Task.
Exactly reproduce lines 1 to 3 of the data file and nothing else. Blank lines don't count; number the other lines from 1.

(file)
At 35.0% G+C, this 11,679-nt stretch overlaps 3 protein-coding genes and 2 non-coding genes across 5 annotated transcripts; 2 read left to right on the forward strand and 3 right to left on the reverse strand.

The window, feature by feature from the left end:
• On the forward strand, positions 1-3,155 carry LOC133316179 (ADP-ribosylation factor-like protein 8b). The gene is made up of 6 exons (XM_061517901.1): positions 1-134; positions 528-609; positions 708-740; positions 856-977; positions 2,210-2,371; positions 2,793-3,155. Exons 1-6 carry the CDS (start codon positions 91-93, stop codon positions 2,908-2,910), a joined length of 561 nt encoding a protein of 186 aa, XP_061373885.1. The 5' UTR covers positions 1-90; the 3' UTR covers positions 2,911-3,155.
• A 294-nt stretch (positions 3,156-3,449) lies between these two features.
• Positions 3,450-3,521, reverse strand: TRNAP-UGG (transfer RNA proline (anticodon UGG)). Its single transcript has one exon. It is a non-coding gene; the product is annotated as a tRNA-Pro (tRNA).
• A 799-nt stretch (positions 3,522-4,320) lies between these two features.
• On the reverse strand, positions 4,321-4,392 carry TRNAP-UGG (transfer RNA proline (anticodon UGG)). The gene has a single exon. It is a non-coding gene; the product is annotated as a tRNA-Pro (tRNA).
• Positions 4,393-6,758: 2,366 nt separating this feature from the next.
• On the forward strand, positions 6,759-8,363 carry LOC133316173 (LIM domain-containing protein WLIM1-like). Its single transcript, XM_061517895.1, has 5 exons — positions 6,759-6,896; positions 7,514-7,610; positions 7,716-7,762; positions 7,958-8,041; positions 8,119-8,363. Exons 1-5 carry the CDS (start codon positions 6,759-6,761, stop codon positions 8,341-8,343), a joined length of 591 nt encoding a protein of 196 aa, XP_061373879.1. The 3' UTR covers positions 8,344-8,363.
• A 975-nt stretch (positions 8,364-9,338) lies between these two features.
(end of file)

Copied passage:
At 35.0% G+C, this 11,679-nt stretch overlaps 3 protein-coding genes and 2 non-coding genes across 5 annotated transcripts; 2 read left to right on the forward strand and 3 right to left on the reverse strand.

The window, feature by feature from the left end:
• On the forward strand, positions 1-3,155 carry LOC133316179 (ADP-ribosylation factor-like protein 8b). The gene is made up of 6 exons (XM_061517901.1): positions 1-134; positions 528-609; positions 708-740; positions 856-977; positions 2,210-2,371; positions 2,793-3,155. Exons 1-6 carry the CDS (start codon positions 91-93, stop codon positions 2,908-2,910), a joined length of 561 nt encoding a protein of 186 aa, XP_061373885.1. The 5' UTR covers positions 1-90; the 3' UTR covers positions 2,911-3,155.